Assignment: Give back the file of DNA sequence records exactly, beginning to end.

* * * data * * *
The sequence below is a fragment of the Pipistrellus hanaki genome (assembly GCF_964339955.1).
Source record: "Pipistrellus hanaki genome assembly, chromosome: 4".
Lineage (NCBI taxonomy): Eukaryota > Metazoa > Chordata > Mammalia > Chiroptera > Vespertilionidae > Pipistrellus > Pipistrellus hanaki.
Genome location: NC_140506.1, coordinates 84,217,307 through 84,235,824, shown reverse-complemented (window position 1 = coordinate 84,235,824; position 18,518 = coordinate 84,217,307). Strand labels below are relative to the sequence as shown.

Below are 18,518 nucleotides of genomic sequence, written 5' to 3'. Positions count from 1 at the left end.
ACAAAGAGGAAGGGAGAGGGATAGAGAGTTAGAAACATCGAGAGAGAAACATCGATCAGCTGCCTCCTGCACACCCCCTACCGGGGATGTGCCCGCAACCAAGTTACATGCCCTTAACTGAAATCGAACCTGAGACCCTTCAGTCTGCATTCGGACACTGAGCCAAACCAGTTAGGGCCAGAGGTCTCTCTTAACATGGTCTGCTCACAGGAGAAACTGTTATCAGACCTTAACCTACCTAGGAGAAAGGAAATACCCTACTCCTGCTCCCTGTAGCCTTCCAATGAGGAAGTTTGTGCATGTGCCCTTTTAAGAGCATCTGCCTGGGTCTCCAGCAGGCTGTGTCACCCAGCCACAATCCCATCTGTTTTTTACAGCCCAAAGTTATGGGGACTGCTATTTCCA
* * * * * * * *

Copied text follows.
The sequence below is a fragment of the Pipistrellus hanaki genome (assembly GCF_964339955.1).
Source record: "Pipistrellus hanaki genome assembly, chromosome: 4".
Lineage (NCBI taxonomy): Eukaryota > Metazoa > Chordata > Mammalia > Chiroptera > Vespertilionidae > Pipistrellus > Pipistrellus hanaki.
Genome location: NC_140506.1, coordinates 84,217,307 through 84,235,824, shown reverse-complemented (window position 1 = coordinate 84,235,824; position 18,518 = coordinate 84,217,307). Strand labels below are relative to the sequence as shown.

Below are 18,518 nucleotides of genomic sequence, written 5' to 3'. Positions count from 1 at the left end.
ACAAAGAGGAAGGGAGAGGGATAGAGAGTTAGAAACATCGAGAGAGAAACATCGATCAGCTGCCTCCTGCACACCCCCTACCGGGGATGTGCCCGCAACCAAGTTACATGCCCTTAACTGAAATCGAACCTGAGACCCTTCAGTCTGCATTCGGACACTGAGCCAAACCAGTTAGGGCCAGAGGTCTCTCTTAACATGGTCTGCTCACAGGAGAAACTGTTATCAGACCTTAACCTACCTAGGAGAAAGGAAATACCCTACTCCTGCTCCCTGTAGCCTTCCAATGAGGAAGTTTGTGCATGTGCCCTTTTAAGAGCATCTGCCTGGGTCTCCAGCAGGCTGTGTCACCCAGCCACAATCCCATCTGTTTTTTACAGCCCAAAGTTATGGGGACTGCTATTTCCA